CIMA Tutors/Academics Needed

I am looking for CIMA Tutors or Academics who can write in-depth articles on their area of expertise in relation to the 2019 syllabus.

I want to produce a set of exam tips articles for each CIMA paper under the 2019 syllabus from P1 to F3, with around 600-900 words of expert advice on that paper to go alongside my own practical advice and resources to pass the paper in question.

I appreciate it’s a busy season for tutors right now due to the impending release of the new syllabus, but I’d like to build those articles up over a period of time in order to give students a real helping hand in passing their next CIMA exam.

In return I can offer advertising space on my site for tutors and their learning providers.

Please get in touch with me via the comments box or my email on thecimastudent[at]gmail[dot]com for more information on this project.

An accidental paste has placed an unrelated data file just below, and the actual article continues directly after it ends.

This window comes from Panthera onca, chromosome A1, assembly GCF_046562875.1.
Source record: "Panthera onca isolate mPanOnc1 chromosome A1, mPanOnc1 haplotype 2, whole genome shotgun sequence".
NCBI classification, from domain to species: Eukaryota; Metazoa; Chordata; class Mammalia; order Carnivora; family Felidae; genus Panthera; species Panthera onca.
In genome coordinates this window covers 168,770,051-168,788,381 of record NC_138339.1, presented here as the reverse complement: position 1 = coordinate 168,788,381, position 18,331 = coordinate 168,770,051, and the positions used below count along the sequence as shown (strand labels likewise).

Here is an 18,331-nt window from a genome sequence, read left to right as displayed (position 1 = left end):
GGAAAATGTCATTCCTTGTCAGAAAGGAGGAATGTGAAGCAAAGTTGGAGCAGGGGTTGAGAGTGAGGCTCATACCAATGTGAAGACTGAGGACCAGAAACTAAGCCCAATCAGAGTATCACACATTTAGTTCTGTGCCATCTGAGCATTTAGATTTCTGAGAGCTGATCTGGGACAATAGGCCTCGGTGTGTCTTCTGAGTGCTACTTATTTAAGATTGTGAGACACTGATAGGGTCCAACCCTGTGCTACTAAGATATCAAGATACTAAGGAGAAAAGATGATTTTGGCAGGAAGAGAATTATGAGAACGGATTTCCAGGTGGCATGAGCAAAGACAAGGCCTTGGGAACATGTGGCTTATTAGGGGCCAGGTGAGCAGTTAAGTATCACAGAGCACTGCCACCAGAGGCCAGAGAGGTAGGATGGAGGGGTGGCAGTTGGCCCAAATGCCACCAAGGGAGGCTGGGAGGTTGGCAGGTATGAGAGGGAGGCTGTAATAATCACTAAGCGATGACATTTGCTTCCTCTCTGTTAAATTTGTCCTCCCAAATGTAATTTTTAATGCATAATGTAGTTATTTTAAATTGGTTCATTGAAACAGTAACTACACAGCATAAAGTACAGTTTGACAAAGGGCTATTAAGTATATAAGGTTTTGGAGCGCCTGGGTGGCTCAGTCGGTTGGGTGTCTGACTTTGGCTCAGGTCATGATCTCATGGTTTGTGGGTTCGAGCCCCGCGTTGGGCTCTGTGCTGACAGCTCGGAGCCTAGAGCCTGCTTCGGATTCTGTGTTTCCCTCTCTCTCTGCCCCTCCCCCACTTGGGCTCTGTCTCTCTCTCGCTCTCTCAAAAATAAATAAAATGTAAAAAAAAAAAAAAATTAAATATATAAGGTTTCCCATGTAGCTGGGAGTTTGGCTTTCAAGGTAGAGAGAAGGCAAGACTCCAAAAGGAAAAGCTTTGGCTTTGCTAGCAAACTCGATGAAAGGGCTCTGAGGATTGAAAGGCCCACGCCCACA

Please pass this information on to anyone who you feel maybe interested.

Thanks for reading and good luck with your next exam!

My CIMA Journey

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Having passed the final CIMA exam, I have taken some time to look back over the last four years and reflect on the highs and lows I had along the way.

Operational Level

I actually took the E1 and F1 papers together when it was under the old 2010 syllabus, it was the old school hand written papers that needed a 50% pass mark (I converted the score to 2015 syllabus for the sake of the graphs).